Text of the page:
Health Secretary on the future of NHS IT

An article in The Observer yesterday was a reminder that the Cabinet Office, in seeking to take an independent look at CSC's £3bn worth of NPfIT contracts, has its work cut out.The Cabinet Office's Major Projects Authority has sent its...

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An article in The Observer yesterday was a reminder that the Cabinet Office, in seeking to take an independent look at CSC's £3bn worth of NPfIT contracts, has its work cut out.

The Cabinet Office's Major Projects Authority has sent its recommendations on the future of CSC's NHS IT contracts to the Department of Health and to No.10. In any disagreement between the DH and the Cabinet Office, David Cameron would take the decision.   

Over the future of the NPfIT contracts the Health Secretary Andrew Lansley is in no doubt that CSC's contracts should not be cancelled. The Observer yesterday quoted part of what Lansley said in a BBC interview last week.

"Are you locked into contracts?" asked the BBC interviewer Charlie Stayt.

"We are . We are," replied Lansley. 

"You will have to spend that money [billions has yet to be spent on the NPfIT contracts] even if it’s going to be wasted?" asked Stayt. 

"We will not have to spend all of that money. We have already reduced the cost of the [programme] by £1.3bn. What we are setting out to do is to arrive at a place where we get value for money out of these contracts. It’s a not a situation where we can simply walk away and abandon the expenditure and abandon contracts.".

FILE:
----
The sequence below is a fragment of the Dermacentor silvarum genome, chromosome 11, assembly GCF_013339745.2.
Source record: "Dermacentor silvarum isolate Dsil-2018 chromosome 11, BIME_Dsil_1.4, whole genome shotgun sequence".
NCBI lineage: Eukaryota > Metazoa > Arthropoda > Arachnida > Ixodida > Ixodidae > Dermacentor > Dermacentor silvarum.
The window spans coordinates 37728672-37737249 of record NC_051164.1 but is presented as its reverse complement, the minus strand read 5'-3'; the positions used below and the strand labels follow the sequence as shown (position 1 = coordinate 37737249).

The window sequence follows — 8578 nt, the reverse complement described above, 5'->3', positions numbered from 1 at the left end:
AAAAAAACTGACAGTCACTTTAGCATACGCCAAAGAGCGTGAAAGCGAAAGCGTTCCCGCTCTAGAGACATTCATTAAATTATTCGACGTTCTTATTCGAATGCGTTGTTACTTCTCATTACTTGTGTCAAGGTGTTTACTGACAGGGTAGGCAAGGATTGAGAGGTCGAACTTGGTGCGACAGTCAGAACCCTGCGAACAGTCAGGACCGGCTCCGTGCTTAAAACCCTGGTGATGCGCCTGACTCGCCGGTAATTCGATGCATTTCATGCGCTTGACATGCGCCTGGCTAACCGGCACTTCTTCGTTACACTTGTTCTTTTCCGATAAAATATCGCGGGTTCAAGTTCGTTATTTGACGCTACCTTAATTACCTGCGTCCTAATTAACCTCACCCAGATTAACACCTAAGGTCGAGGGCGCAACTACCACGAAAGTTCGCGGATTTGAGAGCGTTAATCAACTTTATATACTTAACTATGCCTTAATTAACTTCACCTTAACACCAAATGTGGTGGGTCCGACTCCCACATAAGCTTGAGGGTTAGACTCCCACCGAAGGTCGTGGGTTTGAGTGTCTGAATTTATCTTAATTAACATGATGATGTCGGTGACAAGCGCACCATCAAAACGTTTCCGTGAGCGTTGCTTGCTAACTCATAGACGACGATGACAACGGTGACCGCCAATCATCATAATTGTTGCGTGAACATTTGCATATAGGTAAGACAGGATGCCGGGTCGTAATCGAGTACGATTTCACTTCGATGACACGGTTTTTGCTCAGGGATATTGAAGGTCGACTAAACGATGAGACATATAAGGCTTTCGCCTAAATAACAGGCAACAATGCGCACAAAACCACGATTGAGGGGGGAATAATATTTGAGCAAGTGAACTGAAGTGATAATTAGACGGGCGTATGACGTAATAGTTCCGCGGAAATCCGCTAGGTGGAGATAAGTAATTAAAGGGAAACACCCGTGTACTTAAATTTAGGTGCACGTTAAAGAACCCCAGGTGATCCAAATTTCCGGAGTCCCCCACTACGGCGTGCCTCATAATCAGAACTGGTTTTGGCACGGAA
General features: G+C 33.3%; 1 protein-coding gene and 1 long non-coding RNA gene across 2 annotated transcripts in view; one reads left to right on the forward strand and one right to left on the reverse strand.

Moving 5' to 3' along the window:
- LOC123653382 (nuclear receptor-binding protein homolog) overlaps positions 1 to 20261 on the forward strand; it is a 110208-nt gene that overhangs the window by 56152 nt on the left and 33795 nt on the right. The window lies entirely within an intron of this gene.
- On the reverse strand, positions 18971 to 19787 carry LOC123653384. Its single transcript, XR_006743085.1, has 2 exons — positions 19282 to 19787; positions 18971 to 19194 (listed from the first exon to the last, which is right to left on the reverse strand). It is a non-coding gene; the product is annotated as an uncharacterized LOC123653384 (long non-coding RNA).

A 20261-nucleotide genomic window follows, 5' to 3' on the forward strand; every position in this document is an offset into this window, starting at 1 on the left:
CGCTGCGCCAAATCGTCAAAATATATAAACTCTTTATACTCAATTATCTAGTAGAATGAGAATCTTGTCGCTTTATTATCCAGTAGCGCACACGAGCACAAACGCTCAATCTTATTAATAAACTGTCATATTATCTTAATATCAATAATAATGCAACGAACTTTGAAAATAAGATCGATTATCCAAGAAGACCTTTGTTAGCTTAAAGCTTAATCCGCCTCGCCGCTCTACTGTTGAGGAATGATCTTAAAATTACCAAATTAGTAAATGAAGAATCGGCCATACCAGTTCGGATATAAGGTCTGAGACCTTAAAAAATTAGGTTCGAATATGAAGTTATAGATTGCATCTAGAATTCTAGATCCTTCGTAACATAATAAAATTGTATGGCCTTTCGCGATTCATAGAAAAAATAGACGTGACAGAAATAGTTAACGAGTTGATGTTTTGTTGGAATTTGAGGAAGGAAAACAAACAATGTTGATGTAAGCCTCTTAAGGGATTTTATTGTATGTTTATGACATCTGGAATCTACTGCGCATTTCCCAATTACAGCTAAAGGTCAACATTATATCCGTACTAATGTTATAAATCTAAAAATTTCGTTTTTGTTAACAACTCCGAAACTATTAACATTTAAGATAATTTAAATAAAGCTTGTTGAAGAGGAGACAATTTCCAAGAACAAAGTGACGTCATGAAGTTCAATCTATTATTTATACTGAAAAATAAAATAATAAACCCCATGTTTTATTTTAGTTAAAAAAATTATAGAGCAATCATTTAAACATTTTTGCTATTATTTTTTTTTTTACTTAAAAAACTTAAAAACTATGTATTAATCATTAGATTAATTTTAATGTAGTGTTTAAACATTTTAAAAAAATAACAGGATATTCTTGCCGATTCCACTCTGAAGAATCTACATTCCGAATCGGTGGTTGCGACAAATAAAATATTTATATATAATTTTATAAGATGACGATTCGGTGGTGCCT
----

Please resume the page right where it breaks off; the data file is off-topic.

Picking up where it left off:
Lansley went further, by defending the benefits of the NPfIT.

"There have been a number of advantages so far," he said. "The NHS has now acquired N3 a national communications network within the NHS. That works for the NHS. It does enable people within the NHS on a secure internal system to communicate right across the service. It has helped us to arrive at a place where digital images can be archived and transferred across the NHS."

Stayt made the point that digital images are not detailed care records.

Lansley replied: "La st year when we came in we re-established confidence in the programme in building electronic care records - the Spine records  - that GPs are building in a number of areas across the country."

Stayt asked how many  hospital have systems that are "simply not compatible with the generic nationwide system that was being envisaged". How many hospitals now have systems that cannot link up even if you carry on spending the money, asked Stayt. 

Lansley: "Well a number of hospitals ave patient administration systems that serve their purposes that aren’t the ones that theLabour government intended them to have. …we do intend to arrive at a place where through the national networks the basis care record can be transferred. You need in a locality for people to talk to each other. 

"You need the GP computer system and the records held by GPs in the community ot be able to be sent to the hospital and for hospital records to be sent to GPs. It is absurd if you cannot have this. Most of us are treated in a locality and we don’t expect there to be barriers between the hospital and the community services in dealing with our electronic records.” 

Is Lansley right?

Lansley is right about the need for GPs and hospitals to exchange records. But is he right that the CSC contract needs to be continued? 

The Cabinet Office's Major Projects Authority has a difficult task in taking an independent view of the CSC contracts. If it has recommended cancellation - and we don't know it has - it will be opposed by Lansley and by Sir David Nicholson who is Chief Executive of the NHS and the NPfIT Senior Responsible Owner. On the other hand, any decision of the Major Projects Authority is likely to be backed by David Cameron. 

So what will happen now? Conservative MP Richard Bacon says the CSC contract should be cancelled, and he has emailed his suggestions to the Cabinet Office and to No.10. His email could influence No.10's decision. 


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